There are so many analogs between this Barça and the best Barça of recent memory, right down to the well-worked set piece goals. Instead of Henry/Eto’o/Messi it’s Neymar/Suarez/Messi. But things are also different. History doesn’t just include victory parades, speeches and joy. History also includes ineffective triangles just outside an opponent’s box, a 7-0 Champions League beatdown and Jose Mourinho dancing with joy on the Camp Nou pitch. History includes opponents who figured out the pretty triangles, a failed Ibrahimovic experiment and efforts to solve the challenges presented by the modern game as rivals adapt. Players are faster, the game is faster, defenders are faster. A whole system of play has been born to combat the beast mislabeled tika-taka, and a team has to move faster in response.
It must be said that Enrique’s Barça as it stands isn’t anyone’s ideal, not even his, if you were to catch him at an honest moment. But it’s what we have. History also includes culers clamoring for a Plan B as triangles washed away ineffectually against the sides of a bus. History includes culers wishing that the team could score from set pieces, and didn’t concede so damned many goals from them. History contains a lot. If we learn anything from history, it is that the mistakes of the past shouldn’t be repeated. We should listen to history.
In the bones of this Barça would seem to reside a Plan B and C, set pieces and freelancing as the team can create goals against the run of play, or against an opponent who has parked it in front of goal. History will ultimately define whether this is a good thing, based on a retrospective look at this team’s trophies, because that is also what history does.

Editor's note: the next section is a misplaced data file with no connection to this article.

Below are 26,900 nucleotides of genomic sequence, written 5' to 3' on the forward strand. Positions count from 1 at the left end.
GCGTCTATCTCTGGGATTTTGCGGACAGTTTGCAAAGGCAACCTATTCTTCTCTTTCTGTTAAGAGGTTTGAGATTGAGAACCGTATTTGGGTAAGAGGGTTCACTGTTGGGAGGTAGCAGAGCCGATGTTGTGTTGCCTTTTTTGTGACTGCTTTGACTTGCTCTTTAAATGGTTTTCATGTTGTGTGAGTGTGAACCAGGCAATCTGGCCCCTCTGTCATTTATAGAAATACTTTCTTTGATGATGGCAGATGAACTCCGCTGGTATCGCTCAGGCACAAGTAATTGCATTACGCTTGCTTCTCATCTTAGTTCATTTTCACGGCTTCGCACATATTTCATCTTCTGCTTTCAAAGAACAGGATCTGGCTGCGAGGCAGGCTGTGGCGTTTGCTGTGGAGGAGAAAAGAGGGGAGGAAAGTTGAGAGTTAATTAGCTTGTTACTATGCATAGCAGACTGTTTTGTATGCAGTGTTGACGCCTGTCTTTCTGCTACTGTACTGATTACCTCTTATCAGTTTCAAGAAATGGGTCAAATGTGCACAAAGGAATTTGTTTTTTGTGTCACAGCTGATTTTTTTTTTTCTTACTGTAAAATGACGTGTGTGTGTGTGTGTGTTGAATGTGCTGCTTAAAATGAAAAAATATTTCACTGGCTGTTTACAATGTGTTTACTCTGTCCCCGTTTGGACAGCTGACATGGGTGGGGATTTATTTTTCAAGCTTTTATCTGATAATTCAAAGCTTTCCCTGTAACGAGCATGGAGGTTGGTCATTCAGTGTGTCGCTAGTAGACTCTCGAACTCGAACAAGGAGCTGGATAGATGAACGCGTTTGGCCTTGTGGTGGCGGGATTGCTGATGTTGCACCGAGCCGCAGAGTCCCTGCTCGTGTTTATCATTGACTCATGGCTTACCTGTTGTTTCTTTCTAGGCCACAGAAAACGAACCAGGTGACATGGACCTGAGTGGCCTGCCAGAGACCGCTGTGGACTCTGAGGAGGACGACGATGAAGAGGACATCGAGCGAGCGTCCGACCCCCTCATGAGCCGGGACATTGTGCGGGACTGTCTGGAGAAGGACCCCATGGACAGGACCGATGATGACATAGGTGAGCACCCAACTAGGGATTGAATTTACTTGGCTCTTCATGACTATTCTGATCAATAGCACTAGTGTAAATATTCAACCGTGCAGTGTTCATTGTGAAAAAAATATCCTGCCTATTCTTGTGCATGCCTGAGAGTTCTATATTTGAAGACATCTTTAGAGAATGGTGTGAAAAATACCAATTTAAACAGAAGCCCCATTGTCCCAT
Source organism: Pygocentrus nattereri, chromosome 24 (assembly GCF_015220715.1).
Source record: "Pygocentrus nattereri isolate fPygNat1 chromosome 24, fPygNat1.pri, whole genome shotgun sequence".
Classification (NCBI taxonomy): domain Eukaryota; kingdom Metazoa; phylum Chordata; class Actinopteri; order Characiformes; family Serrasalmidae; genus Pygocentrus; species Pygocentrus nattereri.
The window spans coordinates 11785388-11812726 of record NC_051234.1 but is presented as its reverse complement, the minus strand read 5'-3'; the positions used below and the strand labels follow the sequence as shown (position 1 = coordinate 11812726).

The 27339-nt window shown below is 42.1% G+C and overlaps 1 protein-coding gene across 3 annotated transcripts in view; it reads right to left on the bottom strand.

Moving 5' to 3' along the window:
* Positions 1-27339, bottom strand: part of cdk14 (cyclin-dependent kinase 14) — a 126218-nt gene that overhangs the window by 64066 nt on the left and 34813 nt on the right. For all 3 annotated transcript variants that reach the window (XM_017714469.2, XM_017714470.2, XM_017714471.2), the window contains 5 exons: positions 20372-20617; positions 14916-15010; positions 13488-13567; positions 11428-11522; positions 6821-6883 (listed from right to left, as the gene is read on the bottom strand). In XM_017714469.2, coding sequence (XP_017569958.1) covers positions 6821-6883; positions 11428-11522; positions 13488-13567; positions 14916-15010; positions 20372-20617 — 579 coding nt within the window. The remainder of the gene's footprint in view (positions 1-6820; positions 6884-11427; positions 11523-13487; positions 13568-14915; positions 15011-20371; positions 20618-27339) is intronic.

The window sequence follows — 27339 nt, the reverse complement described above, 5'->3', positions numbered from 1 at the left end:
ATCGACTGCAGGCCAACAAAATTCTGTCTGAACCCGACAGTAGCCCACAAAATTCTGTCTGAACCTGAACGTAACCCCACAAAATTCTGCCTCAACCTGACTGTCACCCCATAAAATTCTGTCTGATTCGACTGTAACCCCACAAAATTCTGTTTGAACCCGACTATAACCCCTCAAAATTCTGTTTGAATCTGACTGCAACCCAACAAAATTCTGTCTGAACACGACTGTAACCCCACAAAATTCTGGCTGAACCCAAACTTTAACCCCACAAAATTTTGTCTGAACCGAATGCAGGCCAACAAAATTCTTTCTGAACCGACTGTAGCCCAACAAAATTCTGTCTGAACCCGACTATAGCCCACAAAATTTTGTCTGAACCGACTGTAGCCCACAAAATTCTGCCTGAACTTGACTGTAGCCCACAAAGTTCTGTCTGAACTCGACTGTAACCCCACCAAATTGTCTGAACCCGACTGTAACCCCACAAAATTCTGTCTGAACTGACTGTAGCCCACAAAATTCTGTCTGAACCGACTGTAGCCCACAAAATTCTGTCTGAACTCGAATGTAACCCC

What I wish that history didn’t do was hobble. As I said in the Celta match post, the past doesn’t interest me. The present does. I hate band reunions, keeping sentimental things and looking backward, even as history also defines us. My ancestors were part of the Great Migration. So I know about this history, its roots in the Civil Rights struggle and those battles. I understand the history even as I know that black folks these days exist in a different time. That’s history and how it informs the present.
But there are black folks who are still defining themselves by the ghosts of the past. In that sense, history hobbles. In a less-weighty sense, history is hobbling the worldview of culers. Barça is festooned with greats and legends. I often wonder why a coach like Rijkaard doesn’t inspire devotion. He came in with Laporta, struggled at first then won two Ligas and one Champions League. His record is of course sullied by two silverless seasons and losing the locker room, a situation exacerbated when he lost the services of Henk Ten Cate, but Rijkaard was one hell of a coach. History and legends galore. Cruijff, Koeman, Rivaldo, Henry, Eto’o, Guardiola, Samitier … I’d even include Helenio Herrera in that list not to mention many others, who culers should respect. Each and every one of them had their influence on the club and its team. What’s also interesting is how many of them changed things, innovated in ways that came to redefine expectations.